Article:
Vermouth Cocktails Are the Bitter New Cocktail Trend

Erik Lesser / ZUMA-Corbis

To Dushan Zaric, a Belgrade-born mixologist who presides over Manhattan's Employees Only speakeasy with a piratical air (his cufflinks are silver skulls), "a cocktail recipe is like a sheet of music." As Zaric mixes a Mata Hari—a spicy, rose-hued concoction that blends cognac, pomegranate, and lemon with a spill of house-made chai vermouth—he explains, "You give a sheet of music to different musicians and they will all perform it in different ways. The secret of a cocktail is not in the recipe, it's in the heart."

Zaric is part of a wave of thirsty purists whose passion for hand-batch vermouths and creatively engineered bitters is changing the American happy hour. When you think of vermouth, you may picture a dusty bottle that's trotted out on rare occasions for an elderly uncle, to make a Manhattan (sweet vermouth, rye, and a cherry), a bare-bones martini (gin or vodka with dry vermouth), or a Negroni (sweet vermouth, gin, and Campari). And it's true that the drink's origins are venerable. Vermouth and its bitter companions have roots in the Middle Ages, when monks fortified leftover wine so it wouldn't spoil, flavored it with wormwood (Wermut), and sold it as a pungent tonic.

But vermouth acquired a glittering makeover in the New World as the chosen quaff of bright young things in the jazz age, like F. Scott Fitzgerald's flappers and "slickers"—"good-looking or clean-looking" men with "brains," who sought to "get ahead, be popular, admired, and never in trouble." Bars at the Savoy and the Ritz looked to Europe for vermouth and bitters recipes to stretch their wines and spirits and add depth to the innovation they called the "cocktail." Today's barmen pay homage to this history with ingenious updates that draw on gourmet tastes to perfect the harmony of flavors. "Americans are still rediscovering food," Zaric says. "We've been obsessed with farm-to-table for a while, and now you have cocktails that are farm-to-glass, with people planting their own herb gardens to flavor their drinks. People are taking it to extremes."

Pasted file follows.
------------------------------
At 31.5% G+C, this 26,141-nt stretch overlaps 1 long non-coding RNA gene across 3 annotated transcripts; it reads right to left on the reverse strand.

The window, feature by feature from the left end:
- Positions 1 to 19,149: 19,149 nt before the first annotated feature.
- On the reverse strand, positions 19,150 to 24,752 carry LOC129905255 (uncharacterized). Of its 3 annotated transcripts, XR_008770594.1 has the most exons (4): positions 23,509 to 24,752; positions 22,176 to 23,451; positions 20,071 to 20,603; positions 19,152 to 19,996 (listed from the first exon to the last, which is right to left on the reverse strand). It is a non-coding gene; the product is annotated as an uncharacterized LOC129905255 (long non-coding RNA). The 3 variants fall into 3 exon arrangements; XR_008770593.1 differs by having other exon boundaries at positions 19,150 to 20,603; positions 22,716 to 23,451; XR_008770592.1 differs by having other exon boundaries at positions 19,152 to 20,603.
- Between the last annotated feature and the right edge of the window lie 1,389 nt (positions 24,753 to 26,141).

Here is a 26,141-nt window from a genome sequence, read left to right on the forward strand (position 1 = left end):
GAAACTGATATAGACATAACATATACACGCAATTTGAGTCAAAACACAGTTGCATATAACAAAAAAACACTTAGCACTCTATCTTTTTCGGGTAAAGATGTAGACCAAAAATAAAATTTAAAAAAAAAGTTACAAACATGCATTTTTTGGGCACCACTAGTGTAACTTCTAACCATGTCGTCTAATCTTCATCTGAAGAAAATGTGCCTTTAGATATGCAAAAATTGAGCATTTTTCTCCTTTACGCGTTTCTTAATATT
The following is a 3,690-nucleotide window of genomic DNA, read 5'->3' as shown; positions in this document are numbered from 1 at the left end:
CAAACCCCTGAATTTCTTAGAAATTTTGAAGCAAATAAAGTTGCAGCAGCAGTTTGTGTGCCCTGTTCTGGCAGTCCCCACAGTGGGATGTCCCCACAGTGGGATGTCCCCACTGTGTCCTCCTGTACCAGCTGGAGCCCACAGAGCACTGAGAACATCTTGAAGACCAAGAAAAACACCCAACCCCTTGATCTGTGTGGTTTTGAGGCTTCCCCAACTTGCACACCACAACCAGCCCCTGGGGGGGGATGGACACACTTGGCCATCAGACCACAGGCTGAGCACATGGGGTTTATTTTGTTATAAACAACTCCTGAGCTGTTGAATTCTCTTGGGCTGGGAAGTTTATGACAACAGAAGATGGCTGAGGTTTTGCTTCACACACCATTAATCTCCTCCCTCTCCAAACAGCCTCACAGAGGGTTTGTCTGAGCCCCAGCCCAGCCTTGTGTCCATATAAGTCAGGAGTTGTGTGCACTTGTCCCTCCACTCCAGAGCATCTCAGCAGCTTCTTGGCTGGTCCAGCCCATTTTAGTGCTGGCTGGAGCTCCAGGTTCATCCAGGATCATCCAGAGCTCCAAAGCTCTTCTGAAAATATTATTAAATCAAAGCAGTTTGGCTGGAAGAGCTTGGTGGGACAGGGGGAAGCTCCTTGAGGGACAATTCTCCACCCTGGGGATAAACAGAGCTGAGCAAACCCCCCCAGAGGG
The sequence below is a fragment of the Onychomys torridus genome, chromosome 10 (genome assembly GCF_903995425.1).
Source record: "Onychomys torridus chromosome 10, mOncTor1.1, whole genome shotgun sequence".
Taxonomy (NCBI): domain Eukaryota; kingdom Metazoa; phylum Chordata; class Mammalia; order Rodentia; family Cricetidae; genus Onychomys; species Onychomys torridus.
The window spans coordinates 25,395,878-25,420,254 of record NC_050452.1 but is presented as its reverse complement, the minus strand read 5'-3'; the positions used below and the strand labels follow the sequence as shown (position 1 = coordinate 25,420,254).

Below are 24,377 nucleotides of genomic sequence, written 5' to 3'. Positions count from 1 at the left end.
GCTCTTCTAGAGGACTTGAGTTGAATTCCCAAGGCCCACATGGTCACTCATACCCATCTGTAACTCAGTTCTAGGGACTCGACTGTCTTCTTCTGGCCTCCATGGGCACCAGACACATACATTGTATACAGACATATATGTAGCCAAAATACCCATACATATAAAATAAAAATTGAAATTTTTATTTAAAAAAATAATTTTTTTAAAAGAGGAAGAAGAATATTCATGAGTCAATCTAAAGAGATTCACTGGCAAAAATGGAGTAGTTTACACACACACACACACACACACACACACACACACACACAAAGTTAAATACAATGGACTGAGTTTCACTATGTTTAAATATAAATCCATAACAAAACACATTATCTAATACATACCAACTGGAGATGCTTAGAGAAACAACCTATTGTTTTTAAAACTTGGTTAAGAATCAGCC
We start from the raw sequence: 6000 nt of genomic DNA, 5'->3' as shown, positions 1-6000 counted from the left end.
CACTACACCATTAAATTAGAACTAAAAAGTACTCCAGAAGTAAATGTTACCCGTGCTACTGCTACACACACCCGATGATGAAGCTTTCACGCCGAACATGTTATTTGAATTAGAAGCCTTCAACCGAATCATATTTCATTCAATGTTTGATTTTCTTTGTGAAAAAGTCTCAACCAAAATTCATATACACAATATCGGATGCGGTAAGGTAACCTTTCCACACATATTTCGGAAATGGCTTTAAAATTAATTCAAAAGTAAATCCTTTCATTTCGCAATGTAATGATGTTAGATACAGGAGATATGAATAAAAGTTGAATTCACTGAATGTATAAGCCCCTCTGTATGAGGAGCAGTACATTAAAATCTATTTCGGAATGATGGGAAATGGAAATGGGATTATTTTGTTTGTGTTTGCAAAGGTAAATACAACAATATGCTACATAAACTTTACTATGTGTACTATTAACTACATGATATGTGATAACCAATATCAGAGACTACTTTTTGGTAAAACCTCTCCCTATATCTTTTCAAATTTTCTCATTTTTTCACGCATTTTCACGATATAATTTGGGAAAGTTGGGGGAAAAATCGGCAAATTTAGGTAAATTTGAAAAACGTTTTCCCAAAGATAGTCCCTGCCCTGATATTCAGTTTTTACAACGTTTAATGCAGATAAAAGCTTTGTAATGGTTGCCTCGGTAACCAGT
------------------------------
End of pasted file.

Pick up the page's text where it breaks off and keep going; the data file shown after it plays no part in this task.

In Manhattan perhaps the most dedicated exemplar of the bitters and vermouth trend is Amor y Amargo (Love and Bitterness, in Spanish), a tiny, tiled shrine to mellifluous libations that opened a year ago in the East Village. There, the Manhattan-born environmental lawyer Mayur Subbarao serves house-made sweet vermouth on tap ("the way Italians and Spaniards like to drink it") in the Torinese style, tinged with clove and orange peel—"bitter, spicy, and aggressive." Working with Janet and Avery Glasser, founders of the artisanal extracts company Bittermens, Subbarao also developed an amber vermouth redolent of apple and smoky orris root, flecked with vanilla bean. He, Avery Glasser, and a handful of magician-caliber mixologists have whipped up a drinks menu that blends bespoke vermouths with nuanced bitters, wines, and spirits, creating dozens of taste combinations that are not easy to decode—or to forget.

In the resonant Truth Prevails, the house amber vermouth mingles with Becherovka liqueur, whisky, and Bittermens Peppercake bitters. The White Negroni dives into the palate with a clean splash that hides a sharp kick. In it, herbal Alpine and mellow amber vermouths mingle with gin or tequila and Boston Bittahs. Nobly, the devoted barmen do not hoard their knowledge; their aim is to spread their art to the American cocktail hour, wherever it occurs. Early most evenings (before the bar's well-behaved guests have filled every inch of counter space) they can be seen pouring judicious samples of their array of exotic potions for curious patrons. One such visitor remarked to the barman Nick Bennett, "This is the smallest bar I've ever seen." Bennett, calm and bow-tied, replied, "It's not the size of your bar; it's the strength of your cocktails."